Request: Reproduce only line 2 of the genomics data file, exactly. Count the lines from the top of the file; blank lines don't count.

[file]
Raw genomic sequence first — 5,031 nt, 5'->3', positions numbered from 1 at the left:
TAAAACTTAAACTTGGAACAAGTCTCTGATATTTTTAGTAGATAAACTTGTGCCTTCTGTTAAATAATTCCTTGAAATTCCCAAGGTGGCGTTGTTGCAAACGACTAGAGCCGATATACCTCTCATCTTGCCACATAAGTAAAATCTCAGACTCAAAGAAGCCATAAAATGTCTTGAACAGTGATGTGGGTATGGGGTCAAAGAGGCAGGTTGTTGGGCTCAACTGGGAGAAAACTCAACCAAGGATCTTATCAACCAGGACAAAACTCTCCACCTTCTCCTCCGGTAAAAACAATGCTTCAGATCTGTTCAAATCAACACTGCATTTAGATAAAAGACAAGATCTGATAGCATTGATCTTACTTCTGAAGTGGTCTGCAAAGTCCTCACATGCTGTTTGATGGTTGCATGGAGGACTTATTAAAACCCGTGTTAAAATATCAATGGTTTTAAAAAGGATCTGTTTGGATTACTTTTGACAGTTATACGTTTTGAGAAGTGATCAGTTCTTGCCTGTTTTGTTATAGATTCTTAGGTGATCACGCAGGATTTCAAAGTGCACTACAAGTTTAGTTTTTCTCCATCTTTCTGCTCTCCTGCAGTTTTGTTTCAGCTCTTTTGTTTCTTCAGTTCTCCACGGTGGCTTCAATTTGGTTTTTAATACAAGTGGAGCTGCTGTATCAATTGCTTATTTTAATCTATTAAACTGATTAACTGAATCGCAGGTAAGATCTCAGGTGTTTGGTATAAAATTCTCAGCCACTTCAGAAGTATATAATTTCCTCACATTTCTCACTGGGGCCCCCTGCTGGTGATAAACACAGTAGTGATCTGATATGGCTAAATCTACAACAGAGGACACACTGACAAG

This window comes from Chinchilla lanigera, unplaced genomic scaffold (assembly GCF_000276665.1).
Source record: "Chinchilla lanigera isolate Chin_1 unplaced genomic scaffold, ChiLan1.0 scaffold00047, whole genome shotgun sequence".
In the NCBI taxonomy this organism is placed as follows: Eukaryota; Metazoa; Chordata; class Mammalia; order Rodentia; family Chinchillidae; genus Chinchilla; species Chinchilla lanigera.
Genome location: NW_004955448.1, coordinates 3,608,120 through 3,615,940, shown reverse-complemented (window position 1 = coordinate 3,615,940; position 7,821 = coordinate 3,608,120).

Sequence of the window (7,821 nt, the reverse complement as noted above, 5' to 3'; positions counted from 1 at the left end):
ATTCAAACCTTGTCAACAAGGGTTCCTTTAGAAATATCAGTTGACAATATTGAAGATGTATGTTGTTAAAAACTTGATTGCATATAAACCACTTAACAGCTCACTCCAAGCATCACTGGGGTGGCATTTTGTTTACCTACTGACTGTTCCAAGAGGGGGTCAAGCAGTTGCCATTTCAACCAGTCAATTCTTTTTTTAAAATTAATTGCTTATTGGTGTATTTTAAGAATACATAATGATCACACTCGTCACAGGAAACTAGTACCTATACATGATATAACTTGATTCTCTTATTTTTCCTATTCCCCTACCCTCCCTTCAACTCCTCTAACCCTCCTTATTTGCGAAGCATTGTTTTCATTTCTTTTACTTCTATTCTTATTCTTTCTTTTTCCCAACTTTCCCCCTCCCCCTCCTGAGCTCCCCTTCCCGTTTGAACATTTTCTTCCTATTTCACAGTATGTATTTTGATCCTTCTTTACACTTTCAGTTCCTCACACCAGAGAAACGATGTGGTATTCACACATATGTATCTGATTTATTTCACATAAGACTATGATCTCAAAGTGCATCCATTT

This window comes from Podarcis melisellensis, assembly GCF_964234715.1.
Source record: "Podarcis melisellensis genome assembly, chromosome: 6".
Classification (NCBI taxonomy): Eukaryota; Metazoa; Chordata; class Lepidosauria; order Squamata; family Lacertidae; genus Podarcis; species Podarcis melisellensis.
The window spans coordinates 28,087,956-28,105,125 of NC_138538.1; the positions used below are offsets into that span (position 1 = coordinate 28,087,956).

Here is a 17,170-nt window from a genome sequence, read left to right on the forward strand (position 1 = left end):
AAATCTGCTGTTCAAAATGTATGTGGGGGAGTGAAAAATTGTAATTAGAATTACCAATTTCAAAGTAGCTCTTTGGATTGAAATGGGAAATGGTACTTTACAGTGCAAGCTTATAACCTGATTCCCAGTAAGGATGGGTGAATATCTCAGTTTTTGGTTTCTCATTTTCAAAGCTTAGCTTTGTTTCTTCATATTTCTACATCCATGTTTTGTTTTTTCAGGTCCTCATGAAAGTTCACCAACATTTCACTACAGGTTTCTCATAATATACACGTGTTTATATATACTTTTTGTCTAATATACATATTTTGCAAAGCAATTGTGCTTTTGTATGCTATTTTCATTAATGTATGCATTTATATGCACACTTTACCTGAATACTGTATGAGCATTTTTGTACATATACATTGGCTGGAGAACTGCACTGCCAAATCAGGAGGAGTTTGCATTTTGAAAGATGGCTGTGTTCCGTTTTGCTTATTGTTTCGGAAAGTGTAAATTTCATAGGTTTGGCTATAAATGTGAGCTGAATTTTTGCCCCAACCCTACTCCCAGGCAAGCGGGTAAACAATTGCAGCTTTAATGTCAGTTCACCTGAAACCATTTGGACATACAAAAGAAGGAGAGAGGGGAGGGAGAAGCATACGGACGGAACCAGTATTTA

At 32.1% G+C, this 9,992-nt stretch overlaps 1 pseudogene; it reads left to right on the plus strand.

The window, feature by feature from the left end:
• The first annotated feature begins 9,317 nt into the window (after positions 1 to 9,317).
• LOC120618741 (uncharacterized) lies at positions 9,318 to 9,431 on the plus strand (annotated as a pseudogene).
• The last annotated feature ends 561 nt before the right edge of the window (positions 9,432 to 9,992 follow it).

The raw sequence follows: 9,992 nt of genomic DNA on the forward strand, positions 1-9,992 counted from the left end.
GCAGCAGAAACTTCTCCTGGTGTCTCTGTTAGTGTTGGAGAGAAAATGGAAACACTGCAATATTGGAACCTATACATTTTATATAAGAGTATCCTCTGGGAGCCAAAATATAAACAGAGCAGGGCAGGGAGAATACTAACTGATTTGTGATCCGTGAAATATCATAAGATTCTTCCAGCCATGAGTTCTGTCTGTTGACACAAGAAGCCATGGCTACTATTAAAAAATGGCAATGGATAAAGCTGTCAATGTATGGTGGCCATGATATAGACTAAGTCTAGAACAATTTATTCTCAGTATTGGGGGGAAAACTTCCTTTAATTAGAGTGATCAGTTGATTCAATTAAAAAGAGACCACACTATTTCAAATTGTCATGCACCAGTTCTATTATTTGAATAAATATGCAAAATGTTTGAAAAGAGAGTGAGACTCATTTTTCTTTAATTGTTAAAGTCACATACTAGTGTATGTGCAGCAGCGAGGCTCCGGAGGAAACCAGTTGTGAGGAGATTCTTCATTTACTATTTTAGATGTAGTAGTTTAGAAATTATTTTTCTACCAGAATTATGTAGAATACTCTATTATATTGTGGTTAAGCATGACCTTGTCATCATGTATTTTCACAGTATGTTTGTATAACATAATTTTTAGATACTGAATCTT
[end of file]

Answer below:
TAAAACTTAAACTTGGAACAAGTCTCTGATATTTTTAGTAGATAAACTTGTGCCTTCTGTTAAATAATTCCTTGAAATTCCCAAGGTGGCGTTGTTGCAAACGACTAGAGCCGATATACCTCTCATCTTGCCACATAAGTAAAATCTCAGACTCAAAGAAGCCATAAAATGTCTTGAACAGTGATGTGGGTATGGGGTCAAAGAGGCAGGTTGTTGGGCTCAACTGGGAGAAAACTCAACCAAGGATCTTATCAACCAGGACAAAACTCTCCACCTTCTCCTCCGGTAAAAACAATGCTTCAGATCTGTTCAAATCAACACTGCATTTAGATAAAAGACAAGATCTGATAGCATTGATCTTACTTCTGAAGTGGTCTGCAAAGTCCTCACATGCTGTTTGATGGTTGCATGGAGGACTTATTAAAACCCGTGTTAAAATATCAATGGTTTTAAAAAGGATCTGTTTGGATTACTTTTGACAGTTATACGTTTTGAGAAGTGATCAGTTCTTGCCTGTTTTGTTATAGATTCTTAGGTGATCACGCAGGATTTCAAAGTGCACTACAAGTTTAGTTTTTCTCCATCTTTCTGCTCTCCTGCAGTTTTGTTTCAGCTCTTTTGTTTCTTCAGTTCTCCACGGTGGCTTCAATTTGGTTTTTAATACAAGTGGAGCTGCTGTATCAATTGCTTATTTTAATCTATTAAACTGATTAACTGAATCGCAGGTAAGATCTCAGGTGTTTGGTATAAAATTCTCAGCCACTTCAGAAGTATATAATTTCCTCACATTTCTCACTGGGGCCCCCTGCTGGTGATAAACACAGTAGTGATCTGATATGGCTAAATCTACAACAGAGGACACACTGACAAG